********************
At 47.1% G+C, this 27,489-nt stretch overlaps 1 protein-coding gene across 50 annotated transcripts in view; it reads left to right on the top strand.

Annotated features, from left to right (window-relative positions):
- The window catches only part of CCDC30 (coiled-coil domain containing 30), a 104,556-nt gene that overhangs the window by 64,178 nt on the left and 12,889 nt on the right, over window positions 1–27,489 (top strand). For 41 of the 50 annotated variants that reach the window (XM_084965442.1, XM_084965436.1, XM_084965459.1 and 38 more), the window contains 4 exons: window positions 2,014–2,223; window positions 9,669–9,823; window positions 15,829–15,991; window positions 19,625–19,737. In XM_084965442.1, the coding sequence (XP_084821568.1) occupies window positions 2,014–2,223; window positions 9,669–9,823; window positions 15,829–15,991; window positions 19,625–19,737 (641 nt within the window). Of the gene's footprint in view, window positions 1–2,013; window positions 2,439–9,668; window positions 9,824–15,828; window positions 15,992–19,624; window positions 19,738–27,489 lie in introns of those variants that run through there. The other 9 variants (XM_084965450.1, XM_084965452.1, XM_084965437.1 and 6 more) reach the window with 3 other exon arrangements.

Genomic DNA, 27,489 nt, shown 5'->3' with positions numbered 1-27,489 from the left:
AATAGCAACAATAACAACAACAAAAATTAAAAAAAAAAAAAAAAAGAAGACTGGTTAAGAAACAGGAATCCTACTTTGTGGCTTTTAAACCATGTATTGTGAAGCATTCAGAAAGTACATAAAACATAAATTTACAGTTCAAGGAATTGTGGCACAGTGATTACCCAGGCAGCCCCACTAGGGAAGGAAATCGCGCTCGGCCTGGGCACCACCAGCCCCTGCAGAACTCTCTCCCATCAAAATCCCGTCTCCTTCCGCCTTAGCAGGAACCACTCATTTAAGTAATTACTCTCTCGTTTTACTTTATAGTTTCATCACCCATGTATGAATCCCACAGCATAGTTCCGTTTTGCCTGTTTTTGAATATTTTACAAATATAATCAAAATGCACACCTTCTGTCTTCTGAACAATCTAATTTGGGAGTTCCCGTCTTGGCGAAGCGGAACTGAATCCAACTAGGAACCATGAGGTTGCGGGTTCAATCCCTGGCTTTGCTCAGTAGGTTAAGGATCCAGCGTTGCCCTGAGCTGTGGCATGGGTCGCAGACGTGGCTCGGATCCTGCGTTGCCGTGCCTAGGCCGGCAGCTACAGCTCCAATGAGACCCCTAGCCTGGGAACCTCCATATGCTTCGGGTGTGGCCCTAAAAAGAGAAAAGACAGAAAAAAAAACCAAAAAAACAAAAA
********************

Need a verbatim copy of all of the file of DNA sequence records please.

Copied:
At 47.1% G+C, this 27,489-nt stretch overlaps 1 protein-coding gene across 50 annotated transcripts in view; it reads left to right on the top strand.

Annotated features, from left to right (window-relative positions):
- The window catches only part of CCDC30 (coiled-coil domain containing 30), a 104,556-nt gene that overhangs the window by 64,178 nt on the left and 12,889 nt on the right, over window positions 1–27,489 (top strand). For 41 of the 50 annotated variants that reach the window (XM_084965442.1, XM_084965436.1, XM_084965459.1 and 38 more), the window contains 4 exons: window positions 2,014–2,223; window positions 9,669–9,823; window positions 15,829–15,991; window positions 19,625–19,737. In XM_084965442.1, the coding sequence (XP_084821568.1) occupies window positions 2,014–2,223; window positions 9,669–9,823; window positions 15,829–15,991; window positions 19,625–19,737 (641 nt within the window). Of the gene's footprint in view, window positions 1–2,013; window positions 2,439–9,668; window positions 9,824–15,828; window positions 15,992–19,624; window positions 19,738–27,489 lie in introns of those variants that run through there. The other 9 variants (XM_084965450.1, XM_084965452.1, XM_084965437.1 and 6 more) reach the window with 3 other exon arrangements.

Genomic DNA, 27,489 nt, shown 5'->3' with positions numbered 1-27,489 from the left:
AATAGCAACAATAACAACAACAAAAATTAAAAAAAAAAAAAAAAAGAAGACTGGTTAAGAAACAGGAATCCTACTTTGTGGCTTTTAAACCATGTATTGTGAAGCATTCAGAAAGTACATAAAACATAAATTTACAGTTCAAGGAATTGTGGCACAGTGATTACCCAGGCAGCCCCACTAGGGAAGGAAATCGCGCTCGGCCTGGGCACCACCAGCCCCTGCAGAACTCTCTCCCATCAAAATCCCGTCTCCTTCCGCCTTAGCAGGAACCACTCATTTAAGTAATTACTCTCTCGTTTTACTTTATAGTTTCATCACCCATGTATGAATCCCACAGCATAGTTCCGTTTTGCCTGTTTTTGAATATTTTACAAATATAATCAAAATGCACACCTTCTGTCTTCTGAACAATCTAATTTGGGAGTTCCCGTCTTGGCGAAGCGGAACTGAATCCAACTAGGAACCATGAGGTTGCGGGTTCAATCCCTGGCTTTGCTCAGTAGGTTAAGGATCCAGCGTTGCCCTGAGCTGTGGCATGGGTCGCAGACGTGGCTCGGATCCTGCGTTGCCGTGCCTAGGCCGGCAGCTACAGCTCCAATGAGACCCCTAGCCTGGGAACCTCCATATGCTTCGGGTGTGGCCCTAAAAAGAGAAAAGACAGAAAAAAAAACCAAAAAAACAAAAA